“Mom, what do you do all day?” my seventeen-year-old son Dylan asked me one day last spring as he passed through the kitchen, tossing his cereal bowl — crusted with day-old Frosted Flakes — into the sink.
“Why do you ask?” I inquired, impressed that his cereal bowl had actually made it to the sink instead of festering in his room, congealing into a green fuzzy mass under his bed.
“Well,” he continued, “like I know you stayed home to raise us and all, but since I’m going to college next year and Brennan will be sixteen and able to drive himself everywhere, you’re kind of done being a parent.”
Kind of done? These words shocked me like a bucket of cold water on my head, making me gasp for breath. Kind of done? Oh no, no, no, I’m nowhere near done with you kids, I thought to myself, a mixture of anger, fear and doubt bubbling up through my body.
When my kids were small, I promised myself that I would be the perfect mom. The Carol Brady of the new millennium. I would read to them every night and make them green smoothies every morning. I would create charts for chores and expect them to get done without complaint. I would teach them how to share with others, give back to those less fortunate, and in no way would I allow them to wear shorts in temperatures below sixty degrees.
In retrospect, maybe I didn’t achieve perfect. Sometimes I chose to watch The Bachelor rather than reading If You Give a Mouse a Cookie. Perhaps the only green at breakfast was the marshmallow clover floating in their cereal bowls. Maybe the words “Clean your room and don’t make me ask again,” came flying out of my mouth in a decibel more appropriate for a football game than a child’s bedroom, and usually, I just wanted them to get some damn pants on, short or not, so they wouldn’t miss the bus. But, despite the bumps along the way, in my mind I always had more time. Time to guide them towards the smart, sweet, polite, charming men they were meant to be.
Last spring, though, I considered the possibility that Dylan’s words were true: that I was kind of done. I remember thinking that meant, not only am I not the perfect mom, I kind of suck. If I am done that meant the final product is two boys who, although loving, leave wet towels on the floor until the musty odor overtakes the back hallway. Boys who consider Eggo waffles to be a nutritious breakfast, lunch, and dinner. Boys who put juice cartons back in the fridge with only a swallow left at the bottom, and fling their smelly socks into the corner of the kitchen floor. I couldn’t even think about the girlfriends they dumped via text, the empty toilet paper rolls left dangling on the hook, and the half-finished homework left on the counter. Just thinking about it tempted me to pin a tag on each of them that said, “Dear future romantic partner, I’m sorry, I did the best I could. Good luck to you.” Mrs. Brady would have never let that happen.
“Oh Sherri, your boys are great, and you are not done yet,” my friend Victoria said to me one afternoon a few days after Dylan’s comment. She was trying to comfort me as I cried in my glass of chardonnay. “You are just getting just getting to the hard part.” The hard part?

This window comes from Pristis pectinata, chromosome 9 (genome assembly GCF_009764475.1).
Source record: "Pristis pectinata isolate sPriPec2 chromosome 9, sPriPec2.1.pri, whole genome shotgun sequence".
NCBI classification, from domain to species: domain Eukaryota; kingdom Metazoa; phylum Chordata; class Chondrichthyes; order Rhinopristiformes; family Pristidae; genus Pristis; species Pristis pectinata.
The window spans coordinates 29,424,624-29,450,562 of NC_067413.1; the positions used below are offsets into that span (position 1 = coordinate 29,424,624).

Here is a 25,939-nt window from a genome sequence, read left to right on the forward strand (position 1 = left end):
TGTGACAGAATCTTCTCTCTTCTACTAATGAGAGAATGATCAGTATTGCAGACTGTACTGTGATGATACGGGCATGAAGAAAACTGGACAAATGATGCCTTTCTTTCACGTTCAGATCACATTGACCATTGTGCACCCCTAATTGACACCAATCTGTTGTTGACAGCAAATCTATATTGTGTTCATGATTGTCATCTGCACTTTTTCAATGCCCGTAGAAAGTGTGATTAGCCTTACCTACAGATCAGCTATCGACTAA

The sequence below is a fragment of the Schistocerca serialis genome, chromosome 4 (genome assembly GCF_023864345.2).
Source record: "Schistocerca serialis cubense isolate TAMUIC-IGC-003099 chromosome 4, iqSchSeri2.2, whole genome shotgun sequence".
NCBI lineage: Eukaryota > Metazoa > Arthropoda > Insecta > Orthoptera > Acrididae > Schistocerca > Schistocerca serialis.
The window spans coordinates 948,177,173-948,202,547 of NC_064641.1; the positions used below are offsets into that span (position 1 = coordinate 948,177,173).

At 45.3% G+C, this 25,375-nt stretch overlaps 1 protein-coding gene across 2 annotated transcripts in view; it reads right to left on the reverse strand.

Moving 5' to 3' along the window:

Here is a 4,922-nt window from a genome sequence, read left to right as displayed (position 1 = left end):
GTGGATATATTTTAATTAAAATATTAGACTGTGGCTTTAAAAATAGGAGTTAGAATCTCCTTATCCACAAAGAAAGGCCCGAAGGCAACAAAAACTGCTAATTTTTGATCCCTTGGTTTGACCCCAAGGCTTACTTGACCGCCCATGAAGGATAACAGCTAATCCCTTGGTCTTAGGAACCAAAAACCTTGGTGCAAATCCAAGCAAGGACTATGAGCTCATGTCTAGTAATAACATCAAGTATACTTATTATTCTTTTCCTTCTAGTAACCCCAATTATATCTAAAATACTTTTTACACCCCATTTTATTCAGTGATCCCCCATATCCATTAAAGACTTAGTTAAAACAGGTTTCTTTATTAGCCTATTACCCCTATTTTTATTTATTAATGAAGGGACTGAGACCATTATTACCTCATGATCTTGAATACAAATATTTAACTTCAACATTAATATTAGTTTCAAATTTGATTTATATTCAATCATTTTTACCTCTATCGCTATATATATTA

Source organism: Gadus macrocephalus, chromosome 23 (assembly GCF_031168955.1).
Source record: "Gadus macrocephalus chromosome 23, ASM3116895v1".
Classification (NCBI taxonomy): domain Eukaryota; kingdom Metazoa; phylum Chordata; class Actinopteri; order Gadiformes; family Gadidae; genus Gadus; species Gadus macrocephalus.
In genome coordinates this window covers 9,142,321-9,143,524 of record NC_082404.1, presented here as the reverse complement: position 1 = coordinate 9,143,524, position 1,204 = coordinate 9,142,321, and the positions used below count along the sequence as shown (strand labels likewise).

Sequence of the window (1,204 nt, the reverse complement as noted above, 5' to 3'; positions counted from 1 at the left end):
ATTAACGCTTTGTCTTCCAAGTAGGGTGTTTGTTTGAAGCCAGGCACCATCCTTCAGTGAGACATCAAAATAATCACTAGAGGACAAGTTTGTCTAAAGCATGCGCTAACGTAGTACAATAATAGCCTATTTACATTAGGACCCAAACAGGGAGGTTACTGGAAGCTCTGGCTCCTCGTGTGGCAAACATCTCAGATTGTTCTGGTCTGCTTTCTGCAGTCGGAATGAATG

“Soon you will have to back off and let them do their thing,” explained Victoria, the mother of two twenty-somethings. “There is nothing harder than watching a kid you love so much do really stupid things and knowing you can’t stop them,” she said, with a look of a woman who has been there. “And let me tell you, they make really, really dumb decisions.”
Over a year has passed since Dylan’s comment in the kitchen. In that time, a lot has changed (well, except for the wet towels). I see him maturing into that sweet, charming, intelligent young man I’d been hoping might emerge. He is now 18 and has graduated from high school; he is working full time and preparing to head off to college in a few weeks. And Victoria was right: my job as his mom this past year has challenged me.
I realized I needed to start loosening my parental grip a little, easing both Dylan and myself into his adulthood. (His younger brother, not so much yet.) I eased up on the reminders to get up for work, I learned to swallow the “don’t forget’s” and “where are you going’s” that threaten to pop out of my mouth daily. I even tossed out the curfew, and stopped checking Find My Phone for his whereabouts (although I haven’t deleted the app — hey, it’s progress).
I likened my parenting progression to dog poop. When my kids were younger, I had the ability to stop them from stepping smack dab in a stinky pile of dog poop on the sidewalk, sometimes with a gentle tap and sometimes with a loud “watch out!” Now that they’re teens, because they know everything, and I apparently know nothing, they step in the poop — and (after I’m done cussing) I clean the mess off their favorite Air Max sneakers so they don’t track it into the house. But I hope that, as young adults, they’ll be able to see the poop up ahead and make the choice to swerve around it, and if they step in it they will get to clean it up.
This doesn’t mean that when Dylan heads off to college this fall, and Brennan soon after, I won’t lie awake at night and worry, hoping they are safe, fed and happy. I know my heart will break a little when they get crushed by a first true love, or lose their way. At the same time, I will be ready to cheer them on as they grab their dream job, or embark on a new adventure. And grandkids someday? I’m definitely in for that! But above all else, I plan on being there for each of them when they do step in a big pile of poop, to hand them the bleach, and love them anyway. So, kind of done? Nope, I’m not even close.
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